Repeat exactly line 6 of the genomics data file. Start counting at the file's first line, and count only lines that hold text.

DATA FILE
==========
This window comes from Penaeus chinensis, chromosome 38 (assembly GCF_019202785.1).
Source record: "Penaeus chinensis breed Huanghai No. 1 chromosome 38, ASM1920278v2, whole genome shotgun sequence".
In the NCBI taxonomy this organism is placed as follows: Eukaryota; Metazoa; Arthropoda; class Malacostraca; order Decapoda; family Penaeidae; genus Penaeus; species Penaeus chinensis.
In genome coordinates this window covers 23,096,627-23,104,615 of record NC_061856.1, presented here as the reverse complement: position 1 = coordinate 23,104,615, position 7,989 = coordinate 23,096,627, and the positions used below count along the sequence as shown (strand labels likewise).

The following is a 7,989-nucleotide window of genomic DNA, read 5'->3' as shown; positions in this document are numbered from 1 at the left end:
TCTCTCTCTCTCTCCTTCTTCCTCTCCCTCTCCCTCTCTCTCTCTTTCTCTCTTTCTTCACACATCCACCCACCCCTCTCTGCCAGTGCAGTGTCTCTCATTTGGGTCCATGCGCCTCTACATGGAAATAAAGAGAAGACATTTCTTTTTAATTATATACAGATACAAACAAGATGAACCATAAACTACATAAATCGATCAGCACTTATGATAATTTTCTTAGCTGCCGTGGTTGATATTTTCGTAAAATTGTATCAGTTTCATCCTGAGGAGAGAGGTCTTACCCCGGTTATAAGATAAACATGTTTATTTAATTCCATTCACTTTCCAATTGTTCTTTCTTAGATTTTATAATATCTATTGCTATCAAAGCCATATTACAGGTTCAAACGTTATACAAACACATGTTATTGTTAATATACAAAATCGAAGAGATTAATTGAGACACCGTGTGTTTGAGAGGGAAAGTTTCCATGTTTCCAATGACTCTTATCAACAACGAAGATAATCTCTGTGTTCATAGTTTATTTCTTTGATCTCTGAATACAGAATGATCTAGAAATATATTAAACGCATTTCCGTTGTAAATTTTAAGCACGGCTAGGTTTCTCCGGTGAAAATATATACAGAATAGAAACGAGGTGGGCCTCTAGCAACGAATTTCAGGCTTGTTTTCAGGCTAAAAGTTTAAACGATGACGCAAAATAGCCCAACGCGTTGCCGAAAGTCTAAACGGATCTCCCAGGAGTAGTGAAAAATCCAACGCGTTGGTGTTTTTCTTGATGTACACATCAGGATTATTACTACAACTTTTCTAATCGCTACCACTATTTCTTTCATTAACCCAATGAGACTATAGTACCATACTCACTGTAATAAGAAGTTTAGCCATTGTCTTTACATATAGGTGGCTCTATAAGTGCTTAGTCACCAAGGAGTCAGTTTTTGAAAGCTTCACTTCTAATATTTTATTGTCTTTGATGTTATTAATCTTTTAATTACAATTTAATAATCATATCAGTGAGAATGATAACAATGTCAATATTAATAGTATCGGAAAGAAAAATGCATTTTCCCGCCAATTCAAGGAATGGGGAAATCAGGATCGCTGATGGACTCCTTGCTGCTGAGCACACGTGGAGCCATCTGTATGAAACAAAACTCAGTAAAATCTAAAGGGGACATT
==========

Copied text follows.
TCTCTCTCTCTCTCCTTCTTCCTCTCCCTCTCCCTCTCTCTCTCTTTCTCTCTTTCTTCACACATCCACCCACCCCTCTCTGCCAGTGCAGTGTCTCTCATTTGGGTCCATGCGCCTCTACATGGAAATAAAGAGAAGACATTTCTTTTTAATTATATACAGATACAAACAAGATGAACCATAAACTACATAAATCGATCAGCACTTATGATAATTTTCTTAGCTGCCGTGGTTGATATTTTCGTAAAATTGTATCAGTTTCATCCTGAGGAGAGAGGTCTTACCCCGGTTATAAGATAAACATGTTTATTTAATTCCATTCACTTTCCAATTGTTCTTTCTTAGATTTTATAATATCTATTGCTATCAAAGCCATATTACAGGTTCAAACGTTATACAAACACATGTTATTGTTAATATACAAAATCGAAGAGATTAATTGAGACACCGTGTGTTTGAGAGGGAAAGTTTCCATGTTTCCAATGACTCTTATCAACAACGAAGATAATCTCTGTGTTCATAGTTTATTTCTTTGATCTCTGAATACAGAATGATCTAGAAATATATTAAACGCATTTCCGTTGTAAATTTTAAGCACGGCTAGGTTTCTCCGGTGAAAATATATACAGAATAGAAACGAGGTGGGCCTCTAGCAACGAATTTCAGGCTTGTTTTCAGGCTAAAAGTTTAAACGATGACGCAAAATAGCCCAACGCGTTGCCGAAAGTCTAAACGGATCTCCCAGGAGTAGTGAAAAATCCAACGCGTTGGTGTTTTTCTTGATGTACACATCAGGATTATTACTACAACTTTTCTAATCGCTACCACTATTTCTTTCATTAACCCAATGAGACTATAGTACCATACTCACTGTAATAAGAAGTTTAGCCATTGTCTTTACATATAGGTGGCTCTATAAGTGCTTAGTCACCAAGGAGTCAGTTTTTGAAAGCTTCACTTCTAATATTTTATTGTCTTTGATGTTATTAATCTTTTAATTACAATTTAATAATCATATCAGTGAGAATGATAACAATGTCAATATTAATAGTATCGGAAAGAAAAATGCATTTTCCCGCCAATTCAAGGAATGGGGAAATCAGGATCGCTGATGGACTCCTTGCTGCTGAGCACACGTGGAGCCATCTGTATGAAACAAAACTCAGTAAAATCTAAAGGGGACATT